The main hall is panelled and contains a stage and a concrete gallery on three sides. It originally seated 325 on the ground floor and 178 in the gallery and the original fixed and numbered seating survives in the gallery. The capitals of the pilasters flanking the proscenium contain panels with bas-reliefs of a man, woman and child holding a light (to the left) and a mirror (to the right); the latter may symbolise self-knowledge, a theme alluded to in the motto painted across the proscenium arch 'To thine own self by true'. The gallery is faced with oak plywood, and has balustrading in a metal lattice design; the original clock also survives. The shallow barrel vault ceiling contains skylights which are currently blocked. Behind the stage is a second staircase providing access to the gallery; on the landing are original lockers used by musicians.
In addition there are a number of rooms of lesser interest: rooms behind the stage, offices, a former caretaker's flat, a former secretary's flat and cloakrooms. The section of the building facing Theobalds Road, the mid-late Victorian terraced house, retains its plan and features including several fireplaces.
HISTORY: Conway Hall was built in 1929 as the headquarters of the South Place Ethical Society. The Society was previously based in a chapel in South Place, Finsbury and hoped that this new purpose-built hall would, in the words of a pamphlet issued in 1927: 'enable the South Place Ethical Society to continue and increase its work and activities for a fuller and more vigorous moral, intellectual, and religious life... It is the aim of the Trustees and Committee to place at the disposal of the members and visitors from the Provinces, British Dominions, United States of America and other countries, Headquarters in the heart of London, where men and women of advanced thought could meet and enjoy the amenities of social discourse, with facilities for writing, rest and refreshment'. Plans were prepared for 'a dignified and commodious building' by a Society member, Frederick Herbert Mansford (1871-1946), a Licentiate of the Royal Institute of British Architects, and the hall was built at a cost of about £45,000. Its name was chosen in honour of Moncure Daniel Conway (1832-1907), an anti-slavery advocate, supporter of free thought and biographer of Thomas Paine. The choice of Bloomsbury as the location for the new hall may have been influenced by the area's connotations of intellectual radicalism in the early C20, mainly through the reputation of the Bloomsbury Group circle of writers, artists and thinkers.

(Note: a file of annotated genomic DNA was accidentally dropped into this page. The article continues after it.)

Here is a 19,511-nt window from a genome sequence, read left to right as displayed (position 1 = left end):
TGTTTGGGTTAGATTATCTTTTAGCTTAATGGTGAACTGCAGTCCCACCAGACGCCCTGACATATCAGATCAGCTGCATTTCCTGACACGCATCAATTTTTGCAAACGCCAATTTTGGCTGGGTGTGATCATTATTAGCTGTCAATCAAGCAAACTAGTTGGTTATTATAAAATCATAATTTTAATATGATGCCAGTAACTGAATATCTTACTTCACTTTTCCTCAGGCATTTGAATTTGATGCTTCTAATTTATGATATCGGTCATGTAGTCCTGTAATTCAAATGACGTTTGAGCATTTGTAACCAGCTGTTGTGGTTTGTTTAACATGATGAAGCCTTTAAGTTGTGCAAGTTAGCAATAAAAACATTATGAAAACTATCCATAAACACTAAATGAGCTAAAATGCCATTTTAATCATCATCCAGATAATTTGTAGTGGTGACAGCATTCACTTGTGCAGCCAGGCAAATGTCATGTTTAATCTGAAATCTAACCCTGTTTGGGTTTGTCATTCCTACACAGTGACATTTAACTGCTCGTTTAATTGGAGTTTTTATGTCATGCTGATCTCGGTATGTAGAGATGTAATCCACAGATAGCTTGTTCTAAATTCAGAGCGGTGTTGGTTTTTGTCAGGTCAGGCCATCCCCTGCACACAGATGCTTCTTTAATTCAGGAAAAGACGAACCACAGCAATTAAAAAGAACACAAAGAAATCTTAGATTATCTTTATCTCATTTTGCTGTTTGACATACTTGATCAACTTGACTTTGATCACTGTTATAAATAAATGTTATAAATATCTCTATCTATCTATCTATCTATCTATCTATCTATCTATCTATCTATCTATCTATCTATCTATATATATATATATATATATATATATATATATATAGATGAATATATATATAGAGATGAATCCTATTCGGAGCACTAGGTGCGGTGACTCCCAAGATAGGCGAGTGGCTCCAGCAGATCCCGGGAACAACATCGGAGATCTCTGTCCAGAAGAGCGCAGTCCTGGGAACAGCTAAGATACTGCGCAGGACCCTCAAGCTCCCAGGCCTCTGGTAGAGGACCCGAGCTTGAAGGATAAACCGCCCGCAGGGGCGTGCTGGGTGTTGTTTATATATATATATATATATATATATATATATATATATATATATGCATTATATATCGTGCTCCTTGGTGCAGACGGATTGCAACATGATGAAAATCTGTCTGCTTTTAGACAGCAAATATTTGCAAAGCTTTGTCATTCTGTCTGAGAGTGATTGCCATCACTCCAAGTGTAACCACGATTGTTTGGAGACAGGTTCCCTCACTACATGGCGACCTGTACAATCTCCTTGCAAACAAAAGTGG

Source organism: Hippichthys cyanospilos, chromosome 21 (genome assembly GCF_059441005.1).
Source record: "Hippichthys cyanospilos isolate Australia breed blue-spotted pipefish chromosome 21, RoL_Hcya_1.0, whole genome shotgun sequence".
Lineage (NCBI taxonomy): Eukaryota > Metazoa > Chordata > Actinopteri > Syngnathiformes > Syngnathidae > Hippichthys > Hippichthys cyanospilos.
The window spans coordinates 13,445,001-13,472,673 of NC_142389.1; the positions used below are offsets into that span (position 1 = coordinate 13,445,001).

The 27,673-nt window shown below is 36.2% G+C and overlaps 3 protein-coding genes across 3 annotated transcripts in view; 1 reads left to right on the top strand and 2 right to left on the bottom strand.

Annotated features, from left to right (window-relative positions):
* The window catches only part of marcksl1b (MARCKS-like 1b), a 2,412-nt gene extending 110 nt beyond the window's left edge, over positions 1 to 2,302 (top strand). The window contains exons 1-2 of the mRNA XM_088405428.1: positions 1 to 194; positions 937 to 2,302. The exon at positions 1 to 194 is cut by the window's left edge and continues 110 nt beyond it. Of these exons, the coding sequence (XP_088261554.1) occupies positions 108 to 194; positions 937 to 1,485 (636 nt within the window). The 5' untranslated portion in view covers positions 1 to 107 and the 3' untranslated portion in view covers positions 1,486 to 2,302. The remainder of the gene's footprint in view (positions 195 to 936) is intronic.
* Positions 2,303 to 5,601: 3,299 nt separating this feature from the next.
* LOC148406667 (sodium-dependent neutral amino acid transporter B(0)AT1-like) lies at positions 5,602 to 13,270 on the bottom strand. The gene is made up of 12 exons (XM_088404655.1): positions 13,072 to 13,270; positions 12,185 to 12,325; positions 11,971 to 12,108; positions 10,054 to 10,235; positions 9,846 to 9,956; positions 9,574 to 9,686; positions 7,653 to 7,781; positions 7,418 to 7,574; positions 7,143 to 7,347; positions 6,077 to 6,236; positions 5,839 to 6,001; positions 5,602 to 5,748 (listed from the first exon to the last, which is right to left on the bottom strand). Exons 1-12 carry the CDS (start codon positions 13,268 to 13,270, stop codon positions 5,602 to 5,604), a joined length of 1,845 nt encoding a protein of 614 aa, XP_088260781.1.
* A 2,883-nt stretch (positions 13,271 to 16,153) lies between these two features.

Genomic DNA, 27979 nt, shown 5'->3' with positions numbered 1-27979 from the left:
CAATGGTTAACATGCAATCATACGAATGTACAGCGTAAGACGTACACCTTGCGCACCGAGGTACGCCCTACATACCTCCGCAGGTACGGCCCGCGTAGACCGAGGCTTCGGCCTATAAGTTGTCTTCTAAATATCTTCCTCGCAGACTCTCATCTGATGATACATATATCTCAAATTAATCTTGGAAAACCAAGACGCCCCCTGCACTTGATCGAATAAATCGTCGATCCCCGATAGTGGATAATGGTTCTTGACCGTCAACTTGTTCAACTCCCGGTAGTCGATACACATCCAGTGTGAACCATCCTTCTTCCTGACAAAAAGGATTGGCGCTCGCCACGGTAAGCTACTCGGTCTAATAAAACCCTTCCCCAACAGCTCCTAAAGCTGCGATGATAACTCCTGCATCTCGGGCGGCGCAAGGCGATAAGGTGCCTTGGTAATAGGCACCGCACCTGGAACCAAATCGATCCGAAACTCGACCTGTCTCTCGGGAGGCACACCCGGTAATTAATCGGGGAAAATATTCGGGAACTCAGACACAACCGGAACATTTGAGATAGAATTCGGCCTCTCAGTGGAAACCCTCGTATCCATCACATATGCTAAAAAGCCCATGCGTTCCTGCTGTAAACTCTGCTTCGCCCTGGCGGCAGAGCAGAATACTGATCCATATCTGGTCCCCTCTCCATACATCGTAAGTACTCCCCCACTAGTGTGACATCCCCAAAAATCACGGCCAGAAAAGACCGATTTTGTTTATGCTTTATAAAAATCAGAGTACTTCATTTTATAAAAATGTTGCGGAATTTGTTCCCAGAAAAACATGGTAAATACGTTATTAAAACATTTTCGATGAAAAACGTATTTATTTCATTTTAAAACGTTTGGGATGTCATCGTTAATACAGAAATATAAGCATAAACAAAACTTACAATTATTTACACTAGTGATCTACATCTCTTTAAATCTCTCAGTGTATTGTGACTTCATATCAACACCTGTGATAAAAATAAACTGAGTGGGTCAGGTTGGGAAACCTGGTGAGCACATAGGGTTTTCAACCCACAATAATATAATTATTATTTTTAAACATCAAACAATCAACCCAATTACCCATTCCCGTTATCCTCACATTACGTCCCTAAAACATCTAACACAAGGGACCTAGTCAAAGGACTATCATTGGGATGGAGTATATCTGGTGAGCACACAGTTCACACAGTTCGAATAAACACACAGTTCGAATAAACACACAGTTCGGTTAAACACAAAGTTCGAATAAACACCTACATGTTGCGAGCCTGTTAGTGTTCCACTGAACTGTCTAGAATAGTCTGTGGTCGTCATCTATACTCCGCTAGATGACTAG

The society stemmed from a group of Christian dissenters and originally appointed ministers of religion as leaders. In 1888, however, the it was renamed the South Place Ethical Society and hence became allied with a general movement promoting nontheistic religion established by Felix Adler in New York City in 1876 (although members at the time later forced the minister who had enacted the name change, Stanton Coit, to resign because they did not want to be part of the British branch of this movement). From 1897 the South Place Ethical Society appointed lecturers instead of ministers to deliver a Sunday address, preceded and followed by music. A number of ethical societies were established in the late C19 and early C20 in London, Cambridge and Cheltenham amongst other places, but the movement remained largely east-coast American in popularity. The South Place Ethical Society is the only remaining such society in the UK. In its early days it was connected with a number of important figures including Joseph McCabe, the secularist writer and lecturer, Herbert Burrows, a socialist reformer, and John Hobson, social theorist and economist.
Frederick Herbert Mansford was the architect of a number of schemes in London, including houses, offices and a restaurant on Earls Court Road in 1913, none of which is listed. Conway Hall was the most high-profile commission of his career.
The site of the hall was occupied by the Raglan Music Hall in the 1870s. This building was demolished before the end of the C19 and terraced houses built along Lambs Conduit Passage. These were cleared to make way for a second large building, possibly a hall, built in the Edwardian period, which was in turn replaced by Conway Hall in the 1920s. The site abuts one of the mid-late Victorian terraced houses on Theobalds Road which was adapted in 1929 to provide a second entrance to Conway Hall.
SOURCES: Dictionary of National Biography articles mentioning the South Place Ethical Society
'Obituary of Frederick Herbert Mansford', Builder 171 (5 July 1946), 3
'London Ethical Society's new home: designed by F. Herbert Mansford', Architects' Journal 70 (25 September 1929), 455-458
REASONS FOR DESIGNATION DECISION: Conway Hall is listed at Grade II for the following principal reasons:
* it has special architectural interest in its elegant design of which the elevation to Red Lion Square is particularly handsome with its grand classical entrance bay and stone urns along the parapet;
* the interior of the building is finished with quality materials, and is largely intact;
* this significance is enhanced by the historic interest of the building as the headquarters of the South Place Ethical Society, a long-standing, free-thinking organisation to which a number of important figures have been connected in the past.
This text is from the original listing, and may not necessarily reflect the current setting of the building.
Source links go to a search for the specified title at Amazon. Availability of the title is dependent on current publication status. You may also want to check AbeBooks, particularly for older titles.
Other nearby listed buildings